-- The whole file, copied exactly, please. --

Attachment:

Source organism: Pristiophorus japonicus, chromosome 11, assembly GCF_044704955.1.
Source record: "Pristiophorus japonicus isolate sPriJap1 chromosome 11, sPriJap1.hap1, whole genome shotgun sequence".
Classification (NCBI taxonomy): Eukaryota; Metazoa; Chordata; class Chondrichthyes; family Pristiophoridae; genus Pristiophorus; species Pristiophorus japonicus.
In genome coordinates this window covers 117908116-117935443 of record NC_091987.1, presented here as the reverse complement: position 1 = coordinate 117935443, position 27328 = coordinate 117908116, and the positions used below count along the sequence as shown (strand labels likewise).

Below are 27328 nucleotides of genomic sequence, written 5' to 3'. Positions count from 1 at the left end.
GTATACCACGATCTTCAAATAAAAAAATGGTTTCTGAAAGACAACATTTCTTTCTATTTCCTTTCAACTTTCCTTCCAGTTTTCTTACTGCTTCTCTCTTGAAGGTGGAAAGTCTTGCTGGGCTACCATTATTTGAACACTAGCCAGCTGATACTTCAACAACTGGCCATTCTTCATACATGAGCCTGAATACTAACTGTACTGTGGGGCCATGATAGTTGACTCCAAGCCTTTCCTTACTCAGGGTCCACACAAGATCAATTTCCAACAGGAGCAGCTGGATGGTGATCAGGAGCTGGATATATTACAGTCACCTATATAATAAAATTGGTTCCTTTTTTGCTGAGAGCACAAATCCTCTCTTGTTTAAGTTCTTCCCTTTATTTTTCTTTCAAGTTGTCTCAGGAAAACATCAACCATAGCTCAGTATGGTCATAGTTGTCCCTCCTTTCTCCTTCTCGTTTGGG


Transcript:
Source organism: Pristiophorus japonicus, chromosome 11, assembly GCF_044704955.1.
Source record: "Pristiophorus japonicus isolate sPriJap1 chromosome 11, sPriJap1.hap1, whole genome shotgun sequence".
Classification (NCBI taxonomy): Eukaryota; Metazoa; Chordata; class Chondrichthyes; family Pristiophoridae; genus Pristiophorus; species Pristiophorus japonicus.
In genome coordinates this window covers 117908116-117935443 of record NC_091987.1, presented here as the reverse complement: position 1 = coordinate 117935443, position 27328 = coordinate 117908116, and the positions used below count along the sequence as shown (strand labels likewise).

Below are 27328 nucleotides of genomic sequence, written 5' to 3'. Positions count from 1 at the left end.
GTATACCACGATCTTCAAATAAAAAAATGGTTTCTGAAAGACAACATTTCTTTCTATTTCCTTTCAACTTTCCTTCCAGTTTTCTTACTGCTTCTCTCTTGAAGGTGGAAAGTCTTGCTGGGCTACCATTATTTGAACACTAGCCAGCTGATACTTCAACAACTGGCCATTCTTCATACATGAGCCTGAATACTAACTGTACTGTGGGGCCATGATAGTTGACTCCAAGCCTTTCCTTACTCAGGGTCCACACAAGATCAATTTCCAACAGGAGCAGCTGGATGGTGATCAGGAGCTGGATATATTACAGTCACCTATATAATAAAATTGGTTCCTTTTTTGCTGAGAGCACAAATCCTCTCTTGTTTAAGTTCTTCCCTTTATTTTTCTTTCAAGTTGTCTCAGGAAAACATCAACCATAGCTCAGTATGGTCATAGTTGTCCCTCCTTTCTCCTTCTCGTTTGGG